Catamount Arts is pleased to present Dark Waters/Grateful Daughters, an exhibition of work by Boston painter Matt Brackett. On view in the main gallery from February 13-March 22, 2015, the exhibition will be the first show curated by newly appointed gallery director Katherine French. There will be a reception for the artist on Friday, February 20 from 5:30-7:30 pm. All are welcome to attend.
About the Exhibition
Dark Waters/Grateful Daughters tells a complicated story of self-doubt, mortal fear and artistic solace. Loss had been a common theme for the artist Matt Brackett, but the onset of serious illness brought him a host of unsettling images. Then with improving health, Brackett’s paintings revealed graphic evidence of his recovery—flowers emerging from once frozen ground during spring thaw.
The earliest paintings in Catamount Art’s current exhibition date from the economic uncertainty of 2008, which also coincided with the birth of Brackett’s first child. Following the death of his grandmother and loss of his family’s ancestral home, the painter welcomed childcare as a way of becoming engaged with a new generation. However, fewer hours in the studio resulted in the loss of creative time and Bracket struggled over this. Immersed in his daughter’s picture books, he began to see animals appear in stream-of-conscious drawings as bemused creatures trying to make sense of changing circumstance.
At first Brackett resisted animal metaphor, but a serious cancer diagnosis and birth of a second daughter caused him to embrace the menacing beasts who inhabited a landscape remarkably similar to that of his ancestral home. Yet, instead of finding comfort in this familiar setting, these animals were both threatened and threatening: sheep inexplicably threw themselves off cliffs; fish rose gasping for air; snakes twisted in agony on a deserted beach.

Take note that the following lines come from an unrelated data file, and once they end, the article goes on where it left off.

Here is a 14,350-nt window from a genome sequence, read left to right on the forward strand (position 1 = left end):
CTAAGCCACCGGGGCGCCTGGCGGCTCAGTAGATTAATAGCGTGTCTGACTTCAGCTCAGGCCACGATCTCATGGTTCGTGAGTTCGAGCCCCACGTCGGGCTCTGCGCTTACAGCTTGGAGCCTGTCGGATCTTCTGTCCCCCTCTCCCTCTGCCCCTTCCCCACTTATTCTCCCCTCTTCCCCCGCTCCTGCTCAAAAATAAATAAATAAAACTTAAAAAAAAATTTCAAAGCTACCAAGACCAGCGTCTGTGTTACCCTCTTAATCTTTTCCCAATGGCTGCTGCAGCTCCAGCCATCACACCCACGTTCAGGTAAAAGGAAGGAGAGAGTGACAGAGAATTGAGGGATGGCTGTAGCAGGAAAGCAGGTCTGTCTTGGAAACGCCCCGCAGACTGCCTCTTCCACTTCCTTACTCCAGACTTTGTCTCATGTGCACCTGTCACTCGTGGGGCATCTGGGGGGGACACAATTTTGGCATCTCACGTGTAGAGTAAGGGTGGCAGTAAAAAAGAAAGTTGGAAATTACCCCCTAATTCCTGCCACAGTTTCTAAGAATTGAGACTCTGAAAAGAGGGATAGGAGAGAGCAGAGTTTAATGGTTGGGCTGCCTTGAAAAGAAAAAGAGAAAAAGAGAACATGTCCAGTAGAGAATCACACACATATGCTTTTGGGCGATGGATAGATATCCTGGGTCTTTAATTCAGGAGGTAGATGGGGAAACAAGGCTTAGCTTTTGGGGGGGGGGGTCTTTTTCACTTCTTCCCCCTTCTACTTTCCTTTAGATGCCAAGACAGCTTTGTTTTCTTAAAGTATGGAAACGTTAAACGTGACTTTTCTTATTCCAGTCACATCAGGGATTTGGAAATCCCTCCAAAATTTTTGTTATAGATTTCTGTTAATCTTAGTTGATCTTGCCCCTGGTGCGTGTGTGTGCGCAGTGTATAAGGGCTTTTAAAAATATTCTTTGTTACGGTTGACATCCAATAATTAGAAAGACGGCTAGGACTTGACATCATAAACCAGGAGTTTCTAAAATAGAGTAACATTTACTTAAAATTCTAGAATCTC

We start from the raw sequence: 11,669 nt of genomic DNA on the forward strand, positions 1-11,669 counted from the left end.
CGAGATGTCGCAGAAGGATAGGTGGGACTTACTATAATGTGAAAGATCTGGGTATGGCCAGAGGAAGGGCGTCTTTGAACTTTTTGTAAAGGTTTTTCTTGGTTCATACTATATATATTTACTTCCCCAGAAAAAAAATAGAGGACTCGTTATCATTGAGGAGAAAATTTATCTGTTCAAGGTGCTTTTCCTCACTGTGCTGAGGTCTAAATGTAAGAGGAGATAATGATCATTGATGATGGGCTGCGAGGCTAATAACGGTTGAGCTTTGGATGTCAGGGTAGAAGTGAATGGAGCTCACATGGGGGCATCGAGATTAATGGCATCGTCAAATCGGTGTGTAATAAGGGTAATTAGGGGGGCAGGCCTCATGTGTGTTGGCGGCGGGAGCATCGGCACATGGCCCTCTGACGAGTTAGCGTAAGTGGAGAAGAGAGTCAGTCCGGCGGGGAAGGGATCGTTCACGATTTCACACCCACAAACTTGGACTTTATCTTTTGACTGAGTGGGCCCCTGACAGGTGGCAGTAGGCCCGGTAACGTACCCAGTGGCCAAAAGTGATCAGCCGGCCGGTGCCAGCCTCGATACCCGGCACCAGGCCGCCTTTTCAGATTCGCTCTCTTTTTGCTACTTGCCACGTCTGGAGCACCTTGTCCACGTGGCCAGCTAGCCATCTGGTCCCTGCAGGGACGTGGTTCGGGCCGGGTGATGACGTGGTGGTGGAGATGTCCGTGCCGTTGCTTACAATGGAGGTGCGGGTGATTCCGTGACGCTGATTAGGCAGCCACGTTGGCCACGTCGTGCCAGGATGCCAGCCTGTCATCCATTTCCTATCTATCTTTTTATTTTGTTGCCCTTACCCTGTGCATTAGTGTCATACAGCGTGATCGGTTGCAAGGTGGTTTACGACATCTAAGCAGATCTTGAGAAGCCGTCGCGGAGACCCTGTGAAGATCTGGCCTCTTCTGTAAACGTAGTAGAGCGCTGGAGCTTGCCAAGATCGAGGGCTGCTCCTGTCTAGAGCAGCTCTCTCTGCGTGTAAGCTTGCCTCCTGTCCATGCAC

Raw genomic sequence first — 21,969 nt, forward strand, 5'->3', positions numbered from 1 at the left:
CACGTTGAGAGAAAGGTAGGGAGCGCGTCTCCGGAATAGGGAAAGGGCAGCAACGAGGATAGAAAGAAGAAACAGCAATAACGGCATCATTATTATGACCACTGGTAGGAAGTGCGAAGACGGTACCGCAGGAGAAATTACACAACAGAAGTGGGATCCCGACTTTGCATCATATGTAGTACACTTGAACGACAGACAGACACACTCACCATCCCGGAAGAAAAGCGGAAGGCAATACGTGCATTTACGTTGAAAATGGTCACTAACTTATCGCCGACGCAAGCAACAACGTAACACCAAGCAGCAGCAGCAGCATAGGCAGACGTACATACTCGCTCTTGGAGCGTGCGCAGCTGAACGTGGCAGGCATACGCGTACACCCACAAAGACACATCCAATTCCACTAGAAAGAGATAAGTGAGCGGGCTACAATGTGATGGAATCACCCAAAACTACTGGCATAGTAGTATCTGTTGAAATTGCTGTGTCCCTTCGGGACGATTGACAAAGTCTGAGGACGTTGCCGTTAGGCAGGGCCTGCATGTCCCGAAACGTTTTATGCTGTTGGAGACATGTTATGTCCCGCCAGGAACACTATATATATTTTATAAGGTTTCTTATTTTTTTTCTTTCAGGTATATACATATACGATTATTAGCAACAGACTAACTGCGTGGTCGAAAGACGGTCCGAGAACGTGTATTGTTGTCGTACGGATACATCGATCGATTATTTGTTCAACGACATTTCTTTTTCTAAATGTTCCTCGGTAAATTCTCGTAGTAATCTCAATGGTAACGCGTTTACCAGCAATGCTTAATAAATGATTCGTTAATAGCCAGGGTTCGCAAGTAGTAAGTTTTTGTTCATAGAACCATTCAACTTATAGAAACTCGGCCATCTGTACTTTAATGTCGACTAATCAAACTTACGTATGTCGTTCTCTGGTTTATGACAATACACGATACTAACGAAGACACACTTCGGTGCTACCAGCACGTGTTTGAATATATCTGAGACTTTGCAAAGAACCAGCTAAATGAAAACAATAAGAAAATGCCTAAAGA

By the spring of 2013 Brackett was recovering from surgery and optimistic about his treatment. Walking his oldest daughter to school as the weather warmed, he was struck by budding trees and flowers beginning to emerge after winter. “It seemed sentimental to be moved by such familiar signs,” observed Brackett when “not long before I had wondered whether my life would last long enough for me to see my young daughters enter grade school.” Final works in the show are floral images painted using his daughters’ favorite colors, revealing a painter’s gratitude “for the universe’s astonishing generosity.”
About the Artist
Representational painter Matt Brackett graduated with a BA in painting from Yale University, studied at the Chautauqua Institution, and has held residencies at both Yaddo and the Virginia Center for the Creative Arts. Exhibiting widely, Brackett has enjoyed solo exhibitions at Boston’s Alpha Gallery and Danforth Art, as well as group exhibitions at the Brattleboro Museum, the DeCordova Sculpture Park and Museum, and the Yale University Art Gallery. He has been featured in New American Painting and is the recipient of numerous awards, including grants from the Elizabeth Greenshields Foundation; the Massachusetts Cultural Council; the Pollock-Krasner Foundation, and the George Sugarman Foundation. Brackett’s work appears in the permanent collections of Danforth Art and Wellington Management, as well as numerous private collections in England, Germany, India, and the United States. Brackett lives and works in Boston, MA and spends significant time in the winter near Stowe, Vermont.
For more information on the artist and his work, see www.mattbrackett.com.